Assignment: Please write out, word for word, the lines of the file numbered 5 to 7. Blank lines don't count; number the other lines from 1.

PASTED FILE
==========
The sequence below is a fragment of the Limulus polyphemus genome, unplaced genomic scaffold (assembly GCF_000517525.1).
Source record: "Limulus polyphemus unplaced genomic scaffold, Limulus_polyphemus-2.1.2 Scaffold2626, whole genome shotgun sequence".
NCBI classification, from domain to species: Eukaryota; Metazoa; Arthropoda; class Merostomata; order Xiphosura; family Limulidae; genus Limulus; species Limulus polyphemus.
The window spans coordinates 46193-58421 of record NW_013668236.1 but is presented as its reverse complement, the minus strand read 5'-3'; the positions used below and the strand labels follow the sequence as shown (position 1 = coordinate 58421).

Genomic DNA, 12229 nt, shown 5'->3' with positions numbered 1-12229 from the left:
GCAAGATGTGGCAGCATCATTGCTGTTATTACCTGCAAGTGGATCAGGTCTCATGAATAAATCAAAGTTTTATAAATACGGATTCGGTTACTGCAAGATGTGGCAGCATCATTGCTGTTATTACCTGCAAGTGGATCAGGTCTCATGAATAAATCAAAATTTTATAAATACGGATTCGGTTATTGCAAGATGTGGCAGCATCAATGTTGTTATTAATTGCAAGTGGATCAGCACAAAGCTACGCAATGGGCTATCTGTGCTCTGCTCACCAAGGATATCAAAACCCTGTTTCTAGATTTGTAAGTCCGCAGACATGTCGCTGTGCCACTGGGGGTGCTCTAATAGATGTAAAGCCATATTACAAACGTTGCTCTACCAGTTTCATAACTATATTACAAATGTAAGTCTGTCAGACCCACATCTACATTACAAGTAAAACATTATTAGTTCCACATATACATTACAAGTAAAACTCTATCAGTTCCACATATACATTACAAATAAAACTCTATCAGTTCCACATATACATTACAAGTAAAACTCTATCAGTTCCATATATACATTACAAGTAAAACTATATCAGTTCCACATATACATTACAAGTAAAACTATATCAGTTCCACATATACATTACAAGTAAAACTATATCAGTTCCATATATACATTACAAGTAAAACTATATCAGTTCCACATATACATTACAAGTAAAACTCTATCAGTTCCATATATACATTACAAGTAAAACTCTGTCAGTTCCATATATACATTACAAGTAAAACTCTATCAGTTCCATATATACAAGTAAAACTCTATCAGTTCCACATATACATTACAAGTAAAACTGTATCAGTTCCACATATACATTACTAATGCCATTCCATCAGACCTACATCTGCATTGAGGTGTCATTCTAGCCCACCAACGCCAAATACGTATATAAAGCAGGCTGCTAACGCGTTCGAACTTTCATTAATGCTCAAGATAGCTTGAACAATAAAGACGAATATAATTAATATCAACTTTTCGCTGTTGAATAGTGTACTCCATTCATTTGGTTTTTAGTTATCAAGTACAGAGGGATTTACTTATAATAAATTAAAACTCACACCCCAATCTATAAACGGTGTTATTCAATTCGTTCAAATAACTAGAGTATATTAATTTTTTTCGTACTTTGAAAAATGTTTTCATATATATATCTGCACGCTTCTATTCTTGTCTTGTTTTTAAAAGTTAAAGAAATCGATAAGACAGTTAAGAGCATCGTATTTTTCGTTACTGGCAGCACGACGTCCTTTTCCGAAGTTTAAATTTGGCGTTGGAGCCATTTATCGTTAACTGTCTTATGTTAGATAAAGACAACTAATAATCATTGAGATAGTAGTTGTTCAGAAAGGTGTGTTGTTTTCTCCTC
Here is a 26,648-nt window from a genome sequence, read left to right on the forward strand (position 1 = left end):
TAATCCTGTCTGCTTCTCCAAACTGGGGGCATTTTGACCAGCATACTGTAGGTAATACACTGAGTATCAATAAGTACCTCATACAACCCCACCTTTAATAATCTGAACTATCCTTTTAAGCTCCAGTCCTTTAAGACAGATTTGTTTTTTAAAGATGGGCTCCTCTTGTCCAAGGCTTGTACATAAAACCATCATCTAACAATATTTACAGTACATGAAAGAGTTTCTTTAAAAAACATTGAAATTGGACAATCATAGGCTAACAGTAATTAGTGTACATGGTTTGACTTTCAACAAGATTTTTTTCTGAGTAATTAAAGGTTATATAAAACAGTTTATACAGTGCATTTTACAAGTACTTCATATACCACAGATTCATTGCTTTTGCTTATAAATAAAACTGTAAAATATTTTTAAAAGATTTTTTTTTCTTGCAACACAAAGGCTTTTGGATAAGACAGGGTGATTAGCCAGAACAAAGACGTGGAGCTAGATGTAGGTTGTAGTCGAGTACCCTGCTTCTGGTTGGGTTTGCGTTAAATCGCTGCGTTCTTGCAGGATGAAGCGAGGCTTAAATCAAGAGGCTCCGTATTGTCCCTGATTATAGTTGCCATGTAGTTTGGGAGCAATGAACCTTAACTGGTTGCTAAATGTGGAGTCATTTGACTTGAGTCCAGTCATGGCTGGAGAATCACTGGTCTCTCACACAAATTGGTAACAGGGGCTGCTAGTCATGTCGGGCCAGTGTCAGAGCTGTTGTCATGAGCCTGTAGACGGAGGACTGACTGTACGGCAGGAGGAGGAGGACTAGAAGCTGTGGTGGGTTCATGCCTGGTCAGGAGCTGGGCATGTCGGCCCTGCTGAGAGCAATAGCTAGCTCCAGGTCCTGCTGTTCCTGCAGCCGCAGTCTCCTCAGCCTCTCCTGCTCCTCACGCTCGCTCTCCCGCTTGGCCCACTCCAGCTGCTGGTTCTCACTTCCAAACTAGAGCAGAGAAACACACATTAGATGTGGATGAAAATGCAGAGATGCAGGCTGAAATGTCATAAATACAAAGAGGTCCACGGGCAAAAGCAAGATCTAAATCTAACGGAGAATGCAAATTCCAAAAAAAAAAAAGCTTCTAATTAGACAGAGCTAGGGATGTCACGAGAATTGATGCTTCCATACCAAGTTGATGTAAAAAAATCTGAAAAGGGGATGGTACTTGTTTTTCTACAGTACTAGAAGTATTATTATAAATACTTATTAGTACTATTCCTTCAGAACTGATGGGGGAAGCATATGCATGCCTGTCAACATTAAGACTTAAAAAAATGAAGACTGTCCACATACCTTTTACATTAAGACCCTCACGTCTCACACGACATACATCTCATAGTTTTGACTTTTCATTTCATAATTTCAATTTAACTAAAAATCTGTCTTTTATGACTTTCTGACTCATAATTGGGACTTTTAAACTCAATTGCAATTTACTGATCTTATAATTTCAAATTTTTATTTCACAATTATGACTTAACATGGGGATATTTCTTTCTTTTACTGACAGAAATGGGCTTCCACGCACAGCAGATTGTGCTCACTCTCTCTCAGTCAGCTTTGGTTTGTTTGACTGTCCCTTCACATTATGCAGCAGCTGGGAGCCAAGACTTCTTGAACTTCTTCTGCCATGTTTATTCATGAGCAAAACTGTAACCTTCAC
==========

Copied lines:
Genomic DNA, 12229 nt, shown 5'->3' with positions numbered 1-12229 from the left:
GCAAGATGTGGCAGCATCATTGCTGTTATTACCTGCAAGTGGATCAGGTCTCATGAATAAATCAAAGTTTTATAAATACGGATTCGGTTACTGCAAGATGTGGCAGCATCATTGCTGTTATTACCTGCAAGTGGATCAGGTCTCATGAATAAATCAAAATTTTATAAATACGGATTCGGTTATTGCAAGATGTGGCAGCATCAATGTTGTTATTAATTGCAAGTGGATCAGCACAAAGCTACGCAATGGGCTATCTGTGCTCTGCTCACCAAGGATATCAAAACCCTGTTTCTAGATTTGTAAGTCCGCAGACATGTCGCTGTGCCACTGGGGGTGCTCTAATAGATGTAAAGCCATATTACAAACGTTGCTCTACCAGTTTCATAACTATATTACAAATGTAAGTCTGTCAGACCCACATCTACATTACAAGTAAAACATTATTAGTTCCACATATACATTACAAGTAAAACTCTATCAGTTCCACATATACATTACAAATAAAACTCTATCAGTTCCACATATACATTACAAGTAAAACTCTATCAGTTCCATATATACATTACAAGTAAAACTATATCAGTTCCACATATACATTACAAGTAAAACTATATCAGTTCCACATATACATTACAAGTAAAACTATATCAGTTCCATATATACATTACAAGTAAAACTATATCAGTTCCACATATACATTACAAGTAAAACTCTATCAGTTCCATATATACATTACAAGTAAAACTCTGTCAGTTCCATATATACATTACAAGTAAAACTCTATCAGTTCCATATATACAAGTAAAACTCTATCAGTTCCACATATACATTACAAGTAAAACTGTATCAGTTCCACATATACATTACTAATGCCATTCCATCAGACCTACATCTGCATTGAGGTGTCATTCTAGCCCACCAACGCCAAATACGTATATAAAGCAGGCTGCTAACGCGTTCGAACTTTCATTAATGCTCAAGATAGCTTGAACAATAAAGACGAATATAATTAATATCAACTTTTCGCTGTTGAATAGTGTACTCCATTCATTTGGTTTTTAGTTATCAAGTACAGAGGGATTTACTTATAATAAATTAAAACTCACACCCCAATCTATAAACGGTGTTATTCAATTCGTTCAAATAACTAGAGTATATTAATTTTTTTCGTACTTTGAAAAATGTTTTCATATATATATCTGCACGCTTCTATTCTTGTCTTGTTTTTAAAAGTTAAAGAAATCGATAAGACAGTTAAGAGCATCGTATTTTTCGTTACTGGCAGCACGACGTCCTTTTCCGAAGTTTAAATTTGGCGTTGGAGCCATTTATCGTTAACTGTCTTATGTTAGATAAAGACAACTAATAATCATTGAGATAGTAGTTGTTCAGAAAGGTGTGTTGTTTTCTCCTC
Here is a 26,648-nt window from a genome sequence, read left to right on the forward strand (position 1 = left end):